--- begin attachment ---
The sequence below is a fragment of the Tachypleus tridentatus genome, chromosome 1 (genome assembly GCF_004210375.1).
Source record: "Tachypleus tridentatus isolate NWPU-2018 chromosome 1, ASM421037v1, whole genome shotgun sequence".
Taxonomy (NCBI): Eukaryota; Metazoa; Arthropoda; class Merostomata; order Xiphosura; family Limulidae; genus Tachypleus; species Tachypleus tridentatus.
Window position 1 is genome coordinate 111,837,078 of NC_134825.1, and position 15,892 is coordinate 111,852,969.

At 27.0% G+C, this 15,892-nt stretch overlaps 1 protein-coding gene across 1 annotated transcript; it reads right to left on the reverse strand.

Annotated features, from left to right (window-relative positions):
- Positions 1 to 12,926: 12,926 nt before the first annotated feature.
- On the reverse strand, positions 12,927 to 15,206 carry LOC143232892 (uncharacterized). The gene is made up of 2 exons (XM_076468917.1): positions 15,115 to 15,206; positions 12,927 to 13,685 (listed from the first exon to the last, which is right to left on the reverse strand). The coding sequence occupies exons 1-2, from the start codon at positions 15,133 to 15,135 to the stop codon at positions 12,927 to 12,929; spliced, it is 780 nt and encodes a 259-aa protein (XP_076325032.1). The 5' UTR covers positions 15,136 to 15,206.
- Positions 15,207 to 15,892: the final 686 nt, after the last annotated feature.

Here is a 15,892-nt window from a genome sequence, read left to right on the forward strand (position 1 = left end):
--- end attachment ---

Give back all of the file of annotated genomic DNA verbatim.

The sequence below is a fragment of the Tachypleus tridentatus genome, chromosome 1 (genome assembly GCF_004210375.1).
Source record: "Tachypleus tridentatus isolate NWPU-2018 chromosome 1, ASM421037v1, whole genome shotgun sequence".
Taxonomy (NCBI): Eukaryota; Metazoa; Arthropoda; class Merostomata; order Xiphosura; family Limulidae; genus Tachypleus; species Tachypleus tridentatus.
Window position 1 is genome coordinate 111,837,078 of NC_134825.1, and position 15,892 is coordinate 111,852,969.

At 27.0% G+C, this 15,892-nt stretch overlaps 1 protein-coding gene across 1 annotated transcript; it reads right to left on the reverse strand.

Annotated features, from left to right (window-relative positions):
- Positions 1 to 12,926: 12,926 nt before the first annotated feature.
- On the reverse strand, positions 12,927 to 15,206 carry LOC143232892 (uncharacterized). The gene is made up of 2 exons (XM_076468917.1): positions 15,115 to 15,206; positions 12,927 to 13,685 (listed from the first exon to the last, which is right to left on the reverse strand). The coding sequence occupies exons 1-2, from the start codon at positions 15,133 to 15,135 to the stop codon at positions 12,927 to 12,929; spliced, it is 780 nt and encodes a 259-aa protein (XP_076325032.1). The 5' UTR covers positions 15,136 to 15,206.
- Positions 15,207 to 15,892: the final 686 nt, after the last annotated feature.

Here is a 15,892-nt window from a genome sequence, read left to right on the forward strand (position 1 = left end):